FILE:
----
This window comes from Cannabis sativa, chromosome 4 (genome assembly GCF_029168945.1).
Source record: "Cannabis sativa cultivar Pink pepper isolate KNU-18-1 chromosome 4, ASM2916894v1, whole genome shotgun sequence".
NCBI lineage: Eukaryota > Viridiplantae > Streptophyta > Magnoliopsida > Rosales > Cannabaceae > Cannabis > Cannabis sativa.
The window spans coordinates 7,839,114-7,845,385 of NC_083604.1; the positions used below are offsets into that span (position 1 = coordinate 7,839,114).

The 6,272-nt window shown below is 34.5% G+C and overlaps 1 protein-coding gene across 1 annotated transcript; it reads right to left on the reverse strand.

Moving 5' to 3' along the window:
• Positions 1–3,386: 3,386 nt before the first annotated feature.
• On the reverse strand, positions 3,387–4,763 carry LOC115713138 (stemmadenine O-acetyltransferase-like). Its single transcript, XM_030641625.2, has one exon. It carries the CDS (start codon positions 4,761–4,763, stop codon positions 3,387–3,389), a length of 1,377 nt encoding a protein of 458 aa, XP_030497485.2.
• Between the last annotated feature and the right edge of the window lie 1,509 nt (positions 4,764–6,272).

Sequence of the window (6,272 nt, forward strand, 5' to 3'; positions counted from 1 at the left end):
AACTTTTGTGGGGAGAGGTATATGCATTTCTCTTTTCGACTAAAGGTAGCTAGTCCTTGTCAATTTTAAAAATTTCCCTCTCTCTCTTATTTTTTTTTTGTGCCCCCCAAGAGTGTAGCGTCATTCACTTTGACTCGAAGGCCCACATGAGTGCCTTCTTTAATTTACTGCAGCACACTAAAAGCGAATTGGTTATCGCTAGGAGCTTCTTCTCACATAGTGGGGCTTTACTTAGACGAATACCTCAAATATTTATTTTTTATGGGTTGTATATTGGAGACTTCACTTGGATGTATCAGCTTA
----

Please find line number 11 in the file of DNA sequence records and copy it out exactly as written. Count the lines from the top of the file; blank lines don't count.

AACTTTTGTGGGGAGAGGTATATGCATTTCTCTTTTCGACTAAAGGTAGCTAGTCCTTGTCAATTTTAAAAATTTCCCTCTCTCTCTTATTTTTTTTTTGTGCCCCCCAAGAGTGTAGCGTCATTCACTTTGACTCGAAGGCCCACATGAGTGCCTTCTTTAATTTACTGCAGCACACTAAAAGCGAATTGGTTATCGCTAGGAGCTTCTTCTCACATAGTGGGGCTTTACTTAGACGAATACCTCAAATATTTATTTTTTATGGGTTGTATATTGGAGACTTCACTTGGATGTATCAGCTTA